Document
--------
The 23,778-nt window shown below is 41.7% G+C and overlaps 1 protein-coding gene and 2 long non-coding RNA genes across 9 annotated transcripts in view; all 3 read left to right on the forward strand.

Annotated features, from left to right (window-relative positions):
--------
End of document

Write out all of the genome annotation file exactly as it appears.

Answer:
The 23,778-nt window shown below is 41.7% G+C and overlaps 1 protein-coding gene and 2 long non-coding RNA genes across 9 annotated transcripts in view; all 3 read left to right on the forward strand.

Annotated features, from left to right (window-relative positions):